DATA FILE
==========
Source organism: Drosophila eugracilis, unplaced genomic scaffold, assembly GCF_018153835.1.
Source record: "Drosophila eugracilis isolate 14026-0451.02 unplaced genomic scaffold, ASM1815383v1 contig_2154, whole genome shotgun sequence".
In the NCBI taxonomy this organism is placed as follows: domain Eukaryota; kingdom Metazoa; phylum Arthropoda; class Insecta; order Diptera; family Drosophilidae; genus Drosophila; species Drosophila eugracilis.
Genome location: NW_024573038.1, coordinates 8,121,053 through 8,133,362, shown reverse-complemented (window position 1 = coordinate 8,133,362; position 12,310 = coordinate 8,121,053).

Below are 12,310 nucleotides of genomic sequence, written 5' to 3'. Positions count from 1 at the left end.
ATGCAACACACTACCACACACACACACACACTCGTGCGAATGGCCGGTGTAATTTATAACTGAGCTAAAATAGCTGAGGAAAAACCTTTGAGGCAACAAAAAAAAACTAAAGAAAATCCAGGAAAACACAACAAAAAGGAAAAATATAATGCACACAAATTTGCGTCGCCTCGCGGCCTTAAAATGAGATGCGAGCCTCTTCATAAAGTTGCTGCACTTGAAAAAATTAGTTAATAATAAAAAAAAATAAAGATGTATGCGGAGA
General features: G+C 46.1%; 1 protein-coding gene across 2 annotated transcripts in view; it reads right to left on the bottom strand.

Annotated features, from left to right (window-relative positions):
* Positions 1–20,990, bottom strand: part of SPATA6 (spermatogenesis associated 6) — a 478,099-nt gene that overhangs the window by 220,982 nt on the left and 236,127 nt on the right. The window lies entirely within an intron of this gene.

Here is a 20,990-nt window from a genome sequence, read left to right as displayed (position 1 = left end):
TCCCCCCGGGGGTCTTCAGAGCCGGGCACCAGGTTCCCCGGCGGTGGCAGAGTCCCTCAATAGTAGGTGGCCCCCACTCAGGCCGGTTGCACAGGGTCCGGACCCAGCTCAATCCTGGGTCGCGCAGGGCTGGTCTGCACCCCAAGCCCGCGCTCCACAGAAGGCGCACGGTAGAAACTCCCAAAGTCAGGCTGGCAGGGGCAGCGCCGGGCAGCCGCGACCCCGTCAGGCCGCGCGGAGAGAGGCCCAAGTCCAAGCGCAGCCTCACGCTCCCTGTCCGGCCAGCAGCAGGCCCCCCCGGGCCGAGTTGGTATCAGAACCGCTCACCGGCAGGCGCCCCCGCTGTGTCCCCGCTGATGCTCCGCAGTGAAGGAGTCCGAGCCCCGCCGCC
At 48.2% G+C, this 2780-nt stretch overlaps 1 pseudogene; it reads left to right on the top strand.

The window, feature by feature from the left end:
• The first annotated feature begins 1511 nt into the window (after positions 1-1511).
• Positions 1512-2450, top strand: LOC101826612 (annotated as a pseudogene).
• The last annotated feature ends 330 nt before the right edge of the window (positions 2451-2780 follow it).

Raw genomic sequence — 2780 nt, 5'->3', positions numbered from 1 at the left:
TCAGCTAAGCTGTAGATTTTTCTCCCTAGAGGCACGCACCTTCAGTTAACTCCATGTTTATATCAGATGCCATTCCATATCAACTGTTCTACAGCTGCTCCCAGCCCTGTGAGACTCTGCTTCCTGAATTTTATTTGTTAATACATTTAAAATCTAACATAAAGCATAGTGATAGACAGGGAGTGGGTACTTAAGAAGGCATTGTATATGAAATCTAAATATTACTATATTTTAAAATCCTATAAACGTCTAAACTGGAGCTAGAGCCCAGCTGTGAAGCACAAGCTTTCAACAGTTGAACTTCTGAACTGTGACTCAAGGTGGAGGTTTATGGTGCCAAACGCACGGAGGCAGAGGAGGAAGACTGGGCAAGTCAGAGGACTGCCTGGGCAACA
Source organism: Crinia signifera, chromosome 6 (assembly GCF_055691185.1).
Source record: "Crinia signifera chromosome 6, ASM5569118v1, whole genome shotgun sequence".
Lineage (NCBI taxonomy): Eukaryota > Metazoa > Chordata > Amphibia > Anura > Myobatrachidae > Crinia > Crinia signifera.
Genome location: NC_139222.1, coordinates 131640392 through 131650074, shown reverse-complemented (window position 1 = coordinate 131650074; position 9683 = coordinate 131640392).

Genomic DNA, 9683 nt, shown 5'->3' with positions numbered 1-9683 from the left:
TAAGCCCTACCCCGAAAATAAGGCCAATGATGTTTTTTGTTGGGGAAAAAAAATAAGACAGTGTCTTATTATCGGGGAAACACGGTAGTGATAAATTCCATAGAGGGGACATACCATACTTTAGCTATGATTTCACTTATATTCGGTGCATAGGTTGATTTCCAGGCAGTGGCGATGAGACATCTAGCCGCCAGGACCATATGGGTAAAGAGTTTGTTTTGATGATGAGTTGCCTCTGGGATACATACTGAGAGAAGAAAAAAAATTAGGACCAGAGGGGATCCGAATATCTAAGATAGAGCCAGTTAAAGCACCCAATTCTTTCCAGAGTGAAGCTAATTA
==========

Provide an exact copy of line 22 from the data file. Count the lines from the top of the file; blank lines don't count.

Genome location: NC_139222.1, coordinates 131640392 through 131650074, shown reverse-complemented (window position 1 = coordinate 131650074; position 9683 = coordinate 131640392).